That, I suspect, is part of the problem behind the story in today’s Australian — Students do badly in study of civics. I really don’t think results would have been much better fifty years ago when I was fifteen.
STUDENTS’ knowledge of Australia’s system of government is lower than expected, with only one in three Year 10 students knowing what the Constitution is.
The national assessment of civics and citizenship in Years 6 and 10 found about 54 per cent of primary students and 41 per cent of high school students met the proficiency standards for their year. But about one in five Year 10 students failed to meet the Year 6 standard.
"This was especially the case in relation to information about the constitutional structure of Australian democracy," the report says. "Lacking such fundamental information will restrict the capacity of students to make sense of many other aspects of Australian democratic forms and processes, and they may, therefore, be disadvantaged in their capacity to engage in meaningful ways in many other levels of civic action or discourse."
At Year 6, students are expected to recognise the division of governmental responsibilities in a federation, identify a link between a change in Australia’s identity and a change in the national anthem, recognise the benefit of different political parties and the federal budget.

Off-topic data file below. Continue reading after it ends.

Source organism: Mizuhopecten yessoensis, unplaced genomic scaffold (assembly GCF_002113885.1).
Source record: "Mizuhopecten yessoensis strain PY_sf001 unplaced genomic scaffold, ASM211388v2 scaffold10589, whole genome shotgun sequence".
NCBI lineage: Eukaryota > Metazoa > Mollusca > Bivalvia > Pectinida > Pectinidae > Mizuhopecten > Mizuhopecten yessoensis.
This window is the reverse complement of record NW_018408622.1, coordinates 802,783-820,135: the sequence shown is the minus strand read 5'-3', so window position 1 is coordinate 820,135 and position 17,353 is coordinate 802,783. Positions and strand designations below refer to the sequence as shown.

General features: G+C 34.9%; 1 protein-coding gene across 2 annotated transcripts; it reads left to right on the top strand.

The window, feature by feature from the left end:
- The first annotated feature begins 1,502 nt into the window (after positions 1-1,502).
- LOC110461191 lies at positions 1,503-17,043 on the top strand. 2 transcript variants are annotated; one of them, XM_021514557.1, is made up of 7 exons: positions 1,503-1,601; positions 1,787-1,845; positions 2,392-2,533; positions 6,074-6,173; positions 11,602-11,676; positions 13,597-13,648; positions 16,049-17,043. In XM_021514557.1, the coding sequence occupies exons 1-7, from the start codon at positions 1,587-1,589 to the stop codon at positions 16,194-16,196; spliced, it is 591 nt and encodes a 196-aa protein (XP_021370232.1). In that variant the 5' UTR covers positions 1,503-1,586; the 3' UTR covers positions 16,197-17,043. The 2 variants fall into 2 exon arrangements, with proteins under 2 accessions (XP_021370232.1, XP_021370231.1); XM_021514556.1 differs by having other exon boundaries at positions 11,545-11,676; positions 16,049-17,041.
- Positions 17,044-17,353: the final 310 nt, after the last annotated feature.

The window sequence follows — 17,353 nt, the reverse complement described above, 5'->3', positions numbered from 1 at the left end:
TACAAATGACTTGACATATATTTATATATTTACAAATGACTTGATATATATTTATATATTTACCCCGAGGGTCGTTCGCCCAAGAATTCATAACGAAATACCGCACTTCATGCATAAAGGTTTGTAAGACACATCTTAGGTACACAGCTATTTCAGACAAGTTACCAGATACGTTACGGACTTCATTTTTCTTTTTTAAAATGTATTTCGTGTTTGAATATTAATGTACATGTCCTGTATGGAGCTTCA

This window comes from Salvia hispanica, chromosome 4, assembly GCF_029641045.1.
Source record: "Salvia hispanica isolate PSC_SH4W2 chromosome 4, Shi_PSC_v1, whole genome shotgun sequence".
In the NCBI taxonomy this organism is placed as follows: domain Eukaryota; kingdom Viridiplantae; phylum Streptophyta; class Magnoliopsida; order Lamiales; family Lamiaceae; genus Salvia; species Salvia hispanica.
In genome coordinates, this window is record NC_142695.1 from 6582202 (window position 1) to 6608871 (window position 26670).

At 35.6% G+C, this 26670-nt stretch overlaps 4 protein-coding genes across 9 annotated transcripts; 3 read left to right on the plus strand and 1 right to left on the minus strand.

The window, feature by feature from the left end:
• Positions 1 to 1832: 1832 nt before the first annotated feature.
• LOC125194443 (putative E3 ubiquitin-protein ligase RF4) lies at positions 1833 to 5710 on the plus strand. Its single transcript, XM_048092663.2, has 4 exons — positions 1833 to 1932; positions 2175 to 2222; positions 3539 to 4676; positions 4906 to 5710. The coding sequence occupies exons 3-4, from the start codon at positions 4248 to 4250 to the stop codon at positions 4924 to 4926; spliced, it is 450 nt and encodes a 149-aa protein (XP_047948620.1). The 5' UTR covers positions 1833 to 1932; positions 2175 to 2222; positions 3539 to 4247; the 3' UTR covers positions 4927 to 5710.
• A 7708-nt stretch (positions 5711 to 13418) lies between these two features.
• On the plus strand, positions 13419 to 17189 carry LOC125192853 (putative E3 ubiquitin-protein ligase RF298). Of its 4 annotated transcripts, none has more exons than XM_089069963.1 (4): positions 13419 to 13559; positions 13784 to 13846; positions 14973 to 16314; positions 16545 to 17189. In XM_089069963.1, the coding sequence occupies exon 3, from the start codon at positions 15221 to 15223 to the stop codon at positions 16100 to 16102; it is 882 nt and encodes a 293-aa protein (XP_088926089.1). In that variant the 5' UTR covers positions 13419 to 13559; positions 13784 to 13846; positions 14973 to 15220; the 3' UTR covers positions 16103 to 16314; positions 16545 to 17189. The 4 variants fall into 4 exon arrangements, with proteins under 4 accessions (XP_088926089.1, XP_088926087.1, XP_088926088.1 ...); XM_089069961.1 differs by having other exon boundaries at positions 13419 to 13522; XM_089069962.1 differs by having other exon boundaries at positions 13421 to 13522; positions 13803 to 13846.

By Year 10, students are expected to recognise key functions and features of parliament, analyse the common good as a motivation for becoming a whistleblower, explain the importance of a secret ballot, and recognise how the independence of the judiciary is protected. On the Constitution, Year 10 students were asked "what is the Australian Constitution?" and given four possible answers: the rules about how the major Australian political parties are run; the policies of the Australian federal government; the framework for the ways Australia is governed; all the laws that Australian citizens must obey…
Look at the last paragraph there! Did I know all that fifty years ago? Answer: NO! What do we expect then? Why, aside from pious hopes, should we expect 100% of kids to have mastered all that arcane matter?
On the other hand, kids today do have advantages. In the web world there are some marvellous sources of information. Even the Book of Answers from the last government’s ill-conceived citizenship tests is not a bad resource on these and other matters. But then there are sites such as Australian Politics and Oz Politics. Certainly it isn’t hard to find out these days; in my day it was less easy.
There is a big role here too in well organised excursions to parliaments and courts, as many schools do. The information people there are often brilliant, and the whole thing becomes more concrete. On the other hand bureaucratic responses to child safety issues have made organising any excursion a logistic nightmare, so I suspect there has probably been some reduction in such activities. A shame. Mock courts and parliaments are another approach that can bring these matters to life.
Coincidentally, yesterday I found myself with a 15-16 year old from China, a recent arrival whose English is developing, trying to help him with a Legal Studies task on the rule of law – and a whole host of other key terms all crowded into one or two of his school lessons. A challenge. We did our best.
I decided, having checked the Oz Politics site, to take their test again. Now last time – I think around four years ago? – I scored thus:
I was curious to see if I had shifted. Well, here is the answer:
I have changed a little, slightly less “left” on traditional values and slightly more “left” on economic issues.